Impact investment: The case for early-stage investments

With impact investments expected to reach between $400 billion to $1 trillion over the next decade,1 those of us venturing into the field from an “impact first” perspective face a series of questions.

Among the most pressing:

  1. Should impact investors provide capital to back high-potential, early-stage solutions?
  2. Should we provide capital to back later stage, socially oriented companies?
  3. Should we focus on providing capital for sectors that will always need subsidies?

Guardrails: What tool when?

Why ask these questions? From the foundation’s perspective, they’re important because, across programs and geographies, we’ve begun to expand the range of financial tools we use to accomplish our mission. As we move forward, we need to establish clear guardrails that govern when, how and why we use a particular tool to accomplish particular goals.

From the perspective of the larger sector, such guardrails are important in helping to ensure that impact investing doesn’t casually drift away from the social side of its agenda.

In my last post I explained the foundation’s basic POV on impact investing. My next few posts will address the questions listed above. I’ll start with early-stage investments.

Should impact first investors provide capital to back high-potential, early-stage solutions?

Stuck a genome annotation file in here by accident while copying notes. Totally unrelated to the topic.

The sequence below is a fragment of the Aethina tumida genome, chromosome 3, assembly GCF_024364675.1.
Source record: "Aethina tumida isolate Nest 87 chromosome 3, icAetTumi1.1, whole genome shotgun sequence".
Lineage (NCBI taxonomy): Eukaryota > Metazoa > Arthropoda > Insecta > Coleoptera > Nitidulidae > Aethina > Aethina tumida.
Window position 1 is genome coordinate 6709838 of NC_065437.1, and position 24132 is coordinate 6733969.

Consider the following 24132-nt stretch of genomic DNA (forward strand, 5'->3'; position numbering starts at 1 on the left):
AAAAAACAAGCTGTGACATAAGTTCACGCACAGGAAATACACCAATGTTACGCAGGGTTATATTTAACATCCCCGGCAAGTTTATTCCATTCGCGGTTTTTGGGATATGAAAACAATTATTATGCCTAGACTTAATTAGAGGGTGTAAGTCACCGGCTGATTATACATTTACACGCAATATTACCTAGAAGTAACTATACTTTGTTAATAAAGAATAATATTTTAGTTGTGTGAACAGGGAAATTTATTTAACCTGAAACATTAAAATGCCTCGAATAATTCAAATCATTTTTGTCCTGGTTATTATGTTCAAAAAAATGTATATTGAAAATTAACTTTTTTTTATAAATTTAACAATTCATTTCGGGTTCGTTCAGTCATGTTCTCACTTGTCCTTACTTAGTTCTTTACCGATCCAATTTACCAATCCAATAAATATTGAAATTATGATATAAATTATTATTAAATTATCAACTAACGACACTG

Yes, definitely.  In early stages of innovation, commercial capital tends to be scarce. Low-income populations have little money, and their cash flow is irregular.  As a result, they’re usually ignored by market-based services and solutions. Helping to incubate innovations specifically designed to address these customers’ needs,  gives us the opportunity to demonstrate proof of concept (as well as the potential for profitability.) Just as importantly, taking an early seat at the table allows impact-first investors to help establish sector norms that adequately balance social and financial ROI—before commercial capital rushes in to take advantage of the new opportunity. Let’s look at how this dynamic played out in one sector.

Here’s how we see it: The tools are there. So are the opportunities. We owe it to our principals, and to the families and children we’re seeking to help, to step up and take on higher risks, and to shape markets in ways that others will not.

What we learned in urban microfinance

A decade ago, microfinance in India was purely a rural play. This wasn’t due to scale of need. Just like their rural counterparts, urban families had a clear need for access to formal financial tools. Commercial investors, however, were reluctant to back urban MFIs.  So, in late 2006, the foundation began working to open up an urban microfinance sector in India.